Please Note: This article is written for users of the following Microsoft Excel versions: 97, 2000, 2002, and 2003. If you are using a later version (Excel 2007 or later), this tip may not work for you. For a version of this tip written specifically for later versions of Excel, click here: Using the COLUMN Function.

Using the COLUMN Function

Written by Allen Wyatt (last updated January 25, 2020)
This tip applies to Excel 97, 2000, 2002, and 2003


Excel includes a nifty little worksheet function that lets you determine the column number of a particular cell reference. Normally columns are designated as A, B, C, and so on, but the COLUMN function returns a numeric value that represents the column. Thus, column A is 1, B is 2, and so on.

You can use the function in the following manner:

=COLUMN(InputRange)

In this instance, the function returns the column of the range named InputRange. If InputRange contains more than one column then only the column number for the first column in the range is returned. You can also use the function without any optional range reference, as follows:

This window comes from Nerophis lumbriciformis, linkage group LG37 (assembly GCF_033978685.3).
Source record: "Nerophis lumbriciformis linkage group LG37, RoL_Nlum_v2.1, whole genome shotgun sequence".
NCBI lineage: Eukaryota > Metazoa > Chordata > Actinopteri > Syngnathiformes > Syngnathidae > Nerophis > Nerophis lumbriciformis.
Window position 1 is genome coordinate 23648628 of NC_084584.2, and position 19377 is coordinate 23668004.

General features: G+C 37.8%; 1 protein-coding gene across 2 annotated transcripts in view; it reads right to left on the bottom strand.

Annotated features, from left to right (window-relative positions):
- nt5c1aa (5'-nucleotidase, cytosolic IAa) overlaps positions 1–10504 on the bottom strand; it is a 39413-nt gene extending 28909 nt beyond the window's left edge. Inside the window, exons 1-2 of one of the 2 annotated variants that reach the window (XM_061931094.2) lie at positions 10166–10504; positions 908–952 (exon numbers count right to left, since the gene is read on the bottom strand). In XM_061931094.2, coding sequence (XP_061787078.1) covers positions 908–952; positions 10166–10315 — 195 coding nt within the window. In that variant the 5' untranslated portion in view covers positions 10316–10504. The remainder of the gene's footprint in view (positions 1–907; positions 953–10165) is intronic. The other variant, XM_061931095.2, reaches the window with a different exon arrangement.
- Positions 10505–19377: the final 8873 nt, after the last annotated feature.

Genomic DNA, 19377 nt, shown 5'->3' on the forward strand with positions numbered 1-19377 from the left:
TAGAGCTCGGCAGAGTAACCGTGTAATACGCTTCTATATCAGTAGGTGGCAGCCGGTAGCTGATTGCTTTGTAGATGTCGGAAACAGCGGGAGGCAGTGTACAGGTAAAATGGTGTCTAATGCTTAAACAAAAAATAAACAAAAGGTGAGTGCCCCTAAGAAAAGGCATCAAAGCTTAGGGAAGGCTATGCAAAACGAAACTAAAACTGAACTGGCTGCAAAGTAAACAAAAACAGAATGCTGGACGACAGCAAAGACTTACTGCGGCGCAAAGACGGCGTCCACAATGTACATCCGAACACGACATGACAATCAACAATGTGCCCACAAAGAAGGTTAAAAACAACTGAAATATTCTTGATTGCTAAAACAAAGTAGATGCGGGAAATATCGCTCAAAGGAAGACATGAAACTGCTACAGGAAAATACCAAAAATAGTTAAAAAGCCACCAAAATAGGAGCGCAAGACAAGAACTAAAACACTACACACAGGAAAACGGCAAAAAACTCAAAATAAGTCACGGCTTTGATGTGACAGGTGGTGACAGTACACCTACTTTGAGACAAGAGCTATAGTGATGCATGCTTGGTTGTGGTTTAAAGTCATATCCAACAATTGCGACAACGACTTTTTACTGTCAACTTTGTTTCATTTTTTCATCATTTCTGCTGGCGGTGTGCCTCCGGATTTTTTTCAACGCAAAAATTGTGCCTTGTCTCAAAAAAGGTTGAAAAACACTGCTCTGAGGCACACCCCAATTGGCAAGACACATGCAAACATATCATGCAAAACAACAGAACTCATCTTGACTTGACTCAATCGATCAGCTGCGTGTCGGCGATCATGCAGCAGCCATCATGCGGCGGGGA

=COLUMN()

When used in this manner, COLUMN returns the column number of the cell in which the COLUMN function is used. Thus, if cell C5 contained =COLUMN(), then the function would return a value of 3.

ExcelTips is your source for cost-effective Microsoft Excel training. This tip (2305) applies to Microsoft Excel 97, 2000, 2002, and 2003. You can find a version of this tip for the ribbon interface of Excel (Excel 2007 and later) here: Using the COLUMN Function.

Author Bio

Allen Wyatt

With more than 50 non-fiction books and numerous magazine articles to his credit, Allen Wyatt is an internationally recognized author. He is president of Sharon Parq Associates, a computer and publishing services company. ...

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